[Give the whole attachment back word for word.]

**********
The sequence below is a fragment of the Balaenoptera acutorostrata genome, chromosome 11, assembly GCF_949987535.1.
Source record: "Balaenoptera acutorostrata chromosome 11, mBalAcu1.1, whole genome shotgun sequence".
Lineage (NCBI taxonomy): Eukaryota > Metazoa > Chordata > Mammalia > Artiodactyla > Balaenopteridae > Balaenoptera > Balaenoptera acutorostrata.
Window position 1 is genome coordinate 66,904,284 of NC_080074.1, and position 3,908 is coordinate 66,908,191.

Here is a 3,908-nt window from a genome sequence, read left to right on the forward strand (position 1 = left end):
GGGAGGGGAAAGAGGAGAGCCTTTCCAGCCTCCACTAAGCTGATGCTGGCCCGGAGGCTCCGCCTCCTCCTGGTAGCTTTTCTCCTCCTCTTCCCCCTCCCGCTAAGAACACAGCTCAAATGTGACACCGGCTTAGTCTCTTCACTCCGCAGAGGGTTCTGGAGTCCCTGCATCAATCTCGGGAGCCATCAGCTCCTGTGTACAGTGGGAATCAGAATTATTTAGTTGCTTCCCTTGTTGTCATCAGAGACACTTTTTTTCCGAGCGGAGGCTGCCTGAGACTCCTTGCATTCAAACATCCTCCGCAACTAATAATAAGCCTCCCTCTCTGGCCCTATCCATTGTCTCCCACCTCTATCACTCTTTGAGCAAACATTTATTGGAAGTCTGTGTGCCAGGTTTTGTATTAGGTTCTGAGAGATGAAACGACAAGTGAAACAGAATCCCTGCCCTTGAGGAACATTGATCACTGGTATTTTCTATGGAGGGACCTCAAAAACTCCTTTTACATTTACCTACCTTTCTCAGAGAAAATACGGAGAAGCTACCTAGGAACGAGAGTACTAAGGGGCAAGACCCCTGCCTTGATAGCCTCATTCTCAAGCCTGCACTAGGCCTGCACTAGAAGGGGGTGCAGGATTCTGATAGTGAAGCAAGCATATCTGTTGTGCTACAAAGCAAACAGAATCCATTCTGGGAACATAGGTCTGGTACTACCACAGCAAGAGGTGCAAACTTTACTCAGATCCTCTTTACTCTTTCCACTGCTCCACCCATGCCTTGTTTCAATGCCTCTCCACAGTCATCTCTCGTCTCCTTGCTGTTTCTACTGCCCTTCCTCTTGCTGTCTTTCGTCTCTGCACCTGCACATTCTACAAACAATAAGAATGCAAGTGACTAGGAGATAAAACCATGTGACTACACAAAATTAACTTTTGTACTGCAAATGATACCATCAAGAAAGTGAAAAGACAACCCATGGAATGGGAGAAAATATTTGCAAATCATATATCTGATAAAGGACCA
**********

The sequence below is a fragment of the Balaenoptera acutorostrata genome, chromosome 11, assembly GCF_949987535.1.
Source record: "Balaenoptera acutorostrata chromosome 11, mBalAcu1.1, whole genome shotgun sequence".
Lineage (NCBI taxonomy): Eukaryota > Metazoa > Chordata > Mammalia > Artiodactyla > Balaenopteridae > Balaenoptera > Balaenoptera acutorostrata.
Window position 1 is genome coordinate 66,904,284 of NC_080074.1, and position 3,908 is coordinate 66,908,191.

Here is a 3,908-nt window from a genome sequence, read left to right on the forward strand (position 1 = left end):
GGGAGGGGAAAGAGGAGAGCCTTTCCAGCCTCCACTAAGCTGATGCTGGCCCGGAGGCTCCGCCTCCTCCTGGTAGCTTTTCTCCTCCTCTTCCCCCTCCCGCTAAGAACACAGCTCAAATGTGACACCGGCTTAGTCTCTTCACTCCGCAGAGGGTTCTGGAGTCCCTGCATCAATCTCGGGAGCCATCAGCTCCTGTGTACAGTGGGAATCAGAATTATTTAGTTGCTTCCCTTGTTGTCATCAGAGACACTTTTTTTCCGAGCGGAGGCTGCCTGAGACTCCTTGCATTCAAACATCCTCCGCAACTAATAATAAGCCTCCCTCTCTGGCCCTATCCATTGTCTCCCACCTCTATCACTCTTTGAGCAAACATTTATTGGAAGTCTGTGTGCCAGGTTTTGTATTAGGTTCTGAGAGATGAAACGACAAGTGAAACAGAATCCCTGCCCTTGAGGAACATTGATCACTGGTATTTTCTATGGAGGGACCTCAAAAACTCCTTTTACATTTACCTACCTTTCTCAGAGAAAATACGGAGAAGCTACCTAGGAACGAGAGTACTAAGGGGCAAGACCCCTGCCTTGATAGCCTCATTCTCAAGCCTGCACTAGGCCTGCACTAGAAGGGGGTGCAGGATTCTGATAGTGAAGCAAGCATATCTGTTGTGCTACAAAGCAAACAGAATCCATTCTGGGAACATAGGTCTGGTACTACCACAGCAAGAGGTGCAAACTTTACTCAGATCCTCTTTACTCTTTCCACTGCTCCACCCATGCCTTGTTTCAATGCCTCTCCACAGTCATCTCTCGTCTCCTTGCTGTTTCTACTGCCCTTCCTCTTGCTGTCTTTCGTCTCTGCACCTGCACATTCTACAAACAATAAGAATGCAAGTGACTAGGAGATAAAACCATGTGACTACACAAAATTAACTTTTGTACTGCAAATGATACCATCAAGAAAGTGAAAAGACAACCCATGGAATGGGAGAAAATATTTGCAAATCATATATCTGATAAAGGACCA